THE backlog of patients waiting for treatment continues to soar in the Swansea Bay Health Board area, but health chiefs insist that priority cases are being dealt with.
The number of patients waiting more than 36 weeks for treatment stood at 22,453 at the end of August, compared to 3,263 at the same time last year.
A number of hospital services are up and running again after being suspended due to the coronavirus crisis earlier in the year, but waiting times have lengthened.
For a while, the health board used outpatient and theatre capacity at Swansea’s HMT Sancta Maria Hospital. However, it said the private hospital was unsuitable for many patients with high clinical needs.
On the plus side, cancer services are said to be holding up well, and ambulance handovers at the hospital of more than one hour are lower than they were at this time last year.
Referring to the treatment waiting times, Darren Griffiths, the health board’s director of finance and performance, said:
“Clearly this is not something any of us would have wanted and we are extremely conscious of the potential consequences for patients.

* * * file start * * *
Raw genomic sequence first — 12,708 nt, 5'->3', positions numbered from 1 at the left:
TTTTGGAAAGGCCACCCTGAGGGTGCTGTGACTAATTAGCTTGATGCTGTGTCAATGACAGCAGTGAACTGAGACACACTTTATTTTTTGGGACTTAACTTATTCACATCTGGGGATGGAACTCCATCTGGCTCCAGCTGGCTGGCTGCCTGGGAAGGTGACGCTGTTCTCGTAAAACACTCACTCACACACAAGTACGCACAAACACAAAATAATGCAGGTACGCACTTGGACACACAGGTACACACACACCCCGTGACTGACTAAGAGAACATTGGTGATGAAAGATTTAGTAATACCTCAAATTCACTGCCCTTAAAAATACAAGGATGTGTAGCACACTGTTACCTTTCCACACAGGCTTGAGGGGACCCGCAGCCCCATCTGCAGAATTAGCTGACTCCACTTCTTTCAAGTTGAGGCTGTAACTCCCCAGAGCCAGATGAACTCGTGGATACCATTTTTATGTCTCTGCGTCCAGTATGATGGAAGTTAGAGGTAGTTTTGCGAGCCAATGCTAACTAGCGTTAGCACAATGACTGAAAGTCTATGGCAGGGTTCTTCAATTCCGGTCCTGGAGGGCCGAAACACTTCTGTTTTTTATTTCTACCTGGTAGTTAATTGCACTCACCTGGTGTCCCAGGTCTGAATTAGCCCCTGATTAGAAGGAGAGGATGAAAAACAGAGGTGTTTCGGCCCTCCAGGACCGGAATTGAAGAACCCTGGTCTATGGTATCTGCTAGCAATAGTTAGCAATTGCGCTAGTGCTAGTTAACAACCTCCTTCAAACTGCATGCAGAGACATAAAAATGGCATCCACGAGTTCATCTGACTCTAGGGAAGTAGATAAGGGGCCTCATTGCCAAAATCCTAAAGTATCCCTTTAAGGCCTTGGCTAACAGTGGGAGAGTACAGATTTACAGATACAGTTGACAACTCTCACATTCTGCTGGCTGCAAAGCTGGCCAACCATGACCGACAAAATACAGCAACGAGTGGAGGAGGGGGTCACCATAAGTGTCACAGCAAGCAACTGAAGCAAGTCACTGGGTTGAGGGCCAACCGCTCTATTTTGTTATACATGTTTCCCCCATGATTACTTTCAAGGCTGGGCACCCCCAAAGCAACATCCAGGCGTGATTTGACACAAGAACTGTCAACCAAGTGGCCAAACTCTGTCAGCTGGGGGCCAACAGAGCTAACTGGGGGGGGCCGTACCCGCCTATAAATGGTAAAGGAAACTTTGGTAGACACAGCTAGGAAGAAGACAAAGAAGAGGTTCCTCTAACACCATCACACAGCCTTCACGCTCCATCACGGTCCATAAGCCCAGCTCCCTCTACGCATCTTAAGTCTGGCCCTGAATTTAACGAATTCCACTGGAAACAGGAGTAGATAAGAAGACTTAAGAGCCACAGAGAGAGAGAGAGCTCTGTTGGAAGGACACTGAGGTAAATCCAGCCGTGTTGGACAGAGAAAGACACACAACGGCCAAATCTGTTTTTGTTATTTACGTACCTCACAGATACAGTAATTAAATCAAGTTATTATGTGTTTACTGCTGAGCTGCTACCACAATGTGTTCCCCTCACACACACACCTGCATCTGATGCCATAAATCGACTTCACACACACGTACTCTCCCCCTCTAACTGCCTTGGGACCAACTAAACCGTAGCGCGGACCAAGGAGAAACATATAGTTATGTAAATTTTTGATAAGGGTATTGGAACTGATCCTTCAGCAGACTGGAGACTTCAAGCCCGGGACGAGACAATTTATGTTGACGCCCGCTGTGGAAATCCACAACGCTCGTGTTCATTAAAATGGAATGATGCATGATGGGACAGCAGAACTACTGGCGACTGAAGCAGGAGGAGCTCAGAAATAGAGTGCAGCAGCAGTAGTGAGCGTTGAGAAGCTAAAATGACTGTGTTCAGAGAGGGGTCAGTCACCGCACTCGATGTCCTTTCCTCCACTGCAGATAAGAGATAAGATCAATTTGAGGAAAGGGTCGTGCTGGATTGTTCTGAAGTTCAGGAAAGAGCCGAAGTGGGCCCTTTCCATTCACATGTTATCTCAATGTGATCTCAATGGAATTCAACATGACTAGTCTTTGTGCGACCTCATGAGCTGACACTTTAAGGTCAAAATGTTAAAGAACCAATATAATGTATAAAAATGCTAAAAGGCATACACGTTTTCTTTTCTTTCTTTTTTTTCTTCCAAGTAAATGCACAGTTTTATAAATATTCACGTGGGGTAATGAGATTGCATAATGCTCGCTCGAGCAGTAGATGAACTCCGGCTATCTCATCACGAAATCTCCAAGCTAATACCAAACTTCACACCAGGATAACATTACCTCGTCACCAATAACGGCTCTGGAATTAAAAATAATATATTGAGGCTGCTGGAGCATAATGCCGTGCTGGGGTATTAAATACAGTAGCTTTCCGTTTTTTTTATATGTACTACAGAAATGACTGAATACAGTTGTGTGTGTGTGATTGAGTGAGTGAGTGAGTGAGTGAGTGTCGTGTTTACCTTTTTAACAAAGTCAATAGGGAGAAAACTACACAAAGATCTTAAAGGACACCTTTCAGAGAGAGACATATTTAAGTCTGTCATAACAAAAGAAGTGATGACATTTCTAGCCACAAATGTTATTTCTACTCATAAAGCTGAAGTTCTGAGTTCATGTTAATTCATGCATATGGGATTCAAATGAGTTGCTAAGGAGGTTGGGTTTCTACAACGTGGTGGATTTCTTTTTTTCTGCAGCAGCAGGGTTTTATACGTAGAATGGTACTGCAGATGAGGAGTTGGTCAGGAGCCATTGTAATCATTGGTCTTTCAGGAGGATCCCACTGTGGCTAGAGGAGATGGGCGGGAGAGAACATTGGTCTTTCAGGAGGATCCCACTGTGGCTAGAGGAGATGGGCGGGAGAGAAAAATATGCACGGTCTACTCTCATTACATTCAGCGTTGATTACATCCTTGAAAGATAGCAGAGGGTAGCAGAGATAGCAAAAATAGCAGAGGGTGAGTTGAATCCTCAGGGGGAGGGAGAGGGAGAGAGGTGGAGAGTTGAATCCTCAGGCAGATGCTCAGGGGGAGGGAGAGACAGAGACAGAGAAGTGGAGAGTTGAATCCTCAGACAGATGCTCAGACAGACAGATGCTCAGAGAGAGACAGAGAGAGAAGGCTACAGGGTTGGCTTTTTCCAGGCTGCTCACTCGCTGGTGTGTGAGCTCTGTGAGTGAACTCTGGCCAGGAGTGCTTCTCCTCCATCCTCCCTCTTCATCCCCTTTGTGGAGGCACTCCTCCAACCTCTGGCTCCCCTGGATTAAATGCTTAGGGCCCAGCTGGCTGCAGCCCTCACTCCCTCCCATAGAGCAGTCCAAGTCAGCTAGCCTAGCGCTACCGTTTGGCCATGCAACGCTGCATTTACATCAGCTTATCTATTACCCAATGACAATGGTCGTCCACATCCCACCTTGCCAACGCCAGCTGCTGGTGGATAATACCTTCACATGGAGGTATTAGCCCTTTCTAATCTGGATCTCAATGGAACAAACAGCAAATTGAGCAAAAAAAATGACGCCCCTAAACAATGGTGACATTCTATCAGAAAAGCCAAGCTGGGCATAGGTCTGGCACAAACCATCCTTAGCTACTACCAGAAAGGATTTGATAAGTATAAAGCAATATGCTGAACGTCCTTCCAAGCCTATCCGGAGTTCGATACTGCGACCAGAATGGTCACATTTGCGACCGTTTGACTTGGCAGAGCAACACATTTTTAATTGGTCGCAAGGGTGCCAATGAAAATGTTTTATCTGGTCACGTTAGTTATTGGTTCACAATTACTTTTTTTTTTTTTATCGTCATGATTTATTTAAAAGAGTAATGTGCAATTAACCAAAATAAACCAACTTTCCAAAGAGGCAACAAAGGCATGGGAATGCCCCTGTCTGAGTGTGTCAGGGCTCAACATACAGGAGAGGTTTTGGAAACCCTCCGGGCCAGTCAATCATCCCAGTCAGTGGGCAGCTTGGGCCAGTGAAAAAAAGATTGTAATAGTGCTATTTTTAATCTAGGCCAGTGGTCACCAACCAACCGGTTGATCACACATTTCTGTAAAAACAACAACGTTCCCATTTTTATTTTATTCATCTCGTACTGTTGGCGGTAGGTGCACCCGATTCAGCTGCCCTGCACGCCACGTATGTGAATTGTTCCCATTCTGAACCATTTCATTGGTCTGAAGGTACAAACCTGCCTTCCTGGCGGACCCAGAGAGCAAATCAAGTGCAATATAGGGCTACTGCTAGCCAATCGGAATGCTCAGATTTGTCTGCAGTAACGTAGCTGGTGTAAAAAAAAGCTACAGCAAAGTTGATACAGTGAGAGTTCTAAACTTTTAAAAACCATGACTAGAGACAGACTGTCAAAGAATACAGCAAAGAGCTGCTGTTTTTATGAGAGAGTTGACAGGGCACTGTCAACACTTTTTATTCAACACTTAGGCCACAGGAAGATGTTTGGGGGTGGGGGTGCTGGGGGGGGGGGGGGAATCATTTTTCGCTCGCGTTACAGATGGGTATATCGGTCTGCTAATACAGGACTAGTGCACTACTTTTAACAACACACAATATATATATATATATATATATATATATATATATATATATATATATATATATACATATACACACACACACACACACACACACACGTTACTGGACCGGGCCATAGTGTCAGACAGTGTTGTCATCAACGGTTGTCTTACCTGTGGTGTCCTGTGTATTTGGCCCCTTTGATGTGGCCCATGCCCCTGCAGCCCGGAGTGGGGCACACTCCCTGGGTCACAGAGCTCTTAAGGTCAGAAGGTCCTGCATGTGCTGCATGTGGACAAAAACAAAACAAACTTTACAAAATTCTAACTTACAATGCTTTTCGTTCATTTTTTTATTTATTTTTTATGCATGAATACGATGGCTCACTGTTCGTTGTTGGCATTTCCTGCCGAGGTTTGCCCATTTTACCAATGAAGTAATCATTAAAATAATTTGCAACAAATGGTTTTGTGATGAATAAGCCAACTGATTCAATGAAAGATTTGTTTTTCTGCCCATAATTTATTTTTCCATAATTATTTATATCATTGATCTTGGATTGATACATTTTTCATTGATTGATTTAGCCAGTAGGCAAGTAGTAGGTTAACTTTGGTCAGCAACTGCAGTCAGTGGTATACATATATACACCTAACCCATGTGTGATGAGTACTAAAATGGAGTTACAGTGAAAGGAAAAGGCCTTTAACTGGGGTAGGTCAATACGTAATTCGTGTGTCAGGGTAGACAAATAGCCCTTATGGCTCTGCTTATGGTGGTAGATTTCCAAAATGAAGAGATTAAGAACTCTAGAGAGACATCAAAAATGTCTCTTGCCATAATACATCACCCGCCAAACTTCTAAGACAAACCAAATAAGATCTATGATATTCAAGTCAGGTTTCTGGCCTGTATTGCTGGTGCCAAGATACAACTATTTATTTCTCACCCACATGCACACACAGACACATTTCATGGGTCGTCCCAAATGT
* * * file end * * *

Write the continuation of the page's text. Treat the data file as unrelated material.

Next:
“Since the start of the pandemic, we have continued to care for those requiring urgent treatment.”
Many services have been reintroduced, he said, often with changes to protect patients and staff.
Mr Giffiths added:
“The health board did utilise outpatient and theatre capacity at HMT Sancta Maria Hospital from April until the end of June.
“However, our priority for surgery were those patients with the highest clinical need.
“Many of these were unsuitable for surgery at Sancta Maria because the facilities available did not meet the clinical needs of the patients.
“As a result, the decision was taken not to extend the contract at that time.”
The ongoing pandemic, he said, had caused huge disruption to NHS services in Swansea Bay and across the UK.
Mr Griffiths described cancer care performance as “very strong” at a health board meeting last week.
Draft figures for August indicate that 87% of urgent cancer patients are receiving treatment within 62 days.
But hospital-acquired infections rose significantly in August compared to the previous month, demand for unscheduled care is increasing, and 12-hour accident and emergency waits have also increased.
Patient feedback in August was positive, with 81% of 625 surveyed saying they’d recommend the overall service to friends and family. This percentage was, however, lower than the previous four months.